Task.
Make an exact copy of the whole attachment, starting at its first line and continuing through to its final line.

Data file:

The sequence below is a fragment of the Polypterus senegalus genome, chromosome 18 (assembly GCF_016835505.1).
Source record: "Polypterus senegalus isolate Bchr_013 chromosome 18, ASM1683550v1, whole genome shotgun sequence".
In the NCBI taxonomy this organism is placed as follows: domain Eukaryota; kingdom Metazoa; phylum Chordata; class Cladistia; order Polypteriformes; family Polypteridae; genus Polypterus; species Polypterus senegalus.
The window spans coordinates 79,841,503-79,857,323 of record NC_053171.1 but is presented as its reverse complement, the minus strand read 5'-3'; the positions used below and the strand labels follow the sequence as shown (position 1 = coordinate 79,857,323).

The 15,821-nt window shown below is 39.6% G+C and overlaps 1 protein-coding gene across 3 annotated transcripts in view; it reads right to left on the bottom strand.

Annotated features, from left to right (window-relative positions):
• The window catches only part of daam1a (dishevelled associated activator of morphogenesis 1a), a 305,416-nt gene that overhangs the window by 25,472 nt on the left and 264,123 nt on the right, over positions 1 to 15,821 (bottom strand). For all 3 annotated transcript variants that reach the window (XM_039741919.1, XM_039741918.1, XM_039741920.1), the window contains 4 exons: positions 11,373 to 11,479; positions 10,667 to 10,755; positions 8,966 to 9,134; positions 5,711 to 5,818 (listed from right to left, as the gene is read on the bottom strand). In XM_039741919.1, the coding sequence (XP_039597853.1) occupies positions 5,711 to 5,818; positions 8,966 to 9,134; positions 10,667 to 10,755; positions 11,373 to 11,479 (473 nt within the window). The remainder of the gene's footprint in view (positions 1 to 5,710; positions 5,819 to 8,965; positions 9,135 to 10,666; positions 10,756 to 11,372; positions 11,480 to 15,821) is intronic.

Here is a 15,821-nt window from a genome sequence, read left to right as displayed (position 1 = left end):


The sequence below is a fragment of the Polypterus senegalus genome, chromosome 18 (assembly GCF_016835505.1).
Source record: "Polypterus senegalus isolate Bchr_013 chromosome 18, ASM1683550v1, whole genome shotgun sequence".
In the NCBI taxonomy this organism is placed as follows: domain Eukaryota; kingdom Metazoa; phylum Chordata; class Cladistia; order Polypteriformes; family Polypteridae; genus Polypterus; species Polypterus senegalus.
The window spans coordinates 79,841,503-79,857,323 of record NC_053171.1 but is presented as its reverse complement, the minus strand read 5'-3'; the positions used below and the strand labels follow the sequence as shown (position 1 = coordinate 79,857,323).

The 15,821-nt window shown below is 39.6% G+C and overlaps 1 protein-coding gene across 3 annotated transcripts in view; it reads right to left on the bottom strand.

Annotated features, from left to right (window-relative positions):
• The window catches only part of daam1a (dishevelled associated activator of morphogenesis 1a), a 305,416-nt gene that overhangs the window by 25,472 nt on the left and 264,123 nt on the right, over positions 1 to 15,821 (bottom strand). For all 3 annotated transcript variants that reach the window (XM_039741919.1, XM_039741918.1, XM_039741920.1), the window contains 4 exons: positions 11,373 to 11,479; positions 10,667 to 10,755; positions 8,966 to 9,134; positions 5,711 to 5,818 (listed from right to left, as the gene is read on the bottom strand). In XM_039741919.1, the coding sequence (XP_039597853.1) occupies positions 5,711 to 5,818; positions 8,966 to 9,134; positions 10,667 to 10,755; positions 11,373 to 11,479 (473 nt within the window). The remainder of the gene's footprint in view (positions 1 to 5,710; positions 5,819 to 8,965; positions 9,135 to 10,666; positions 10,756 to 11,372; positions 11,480 to 15,821) is intronic.

Here is a 15,821-nt window from a genome sequence, read left to right as displayed (position 1 = left end):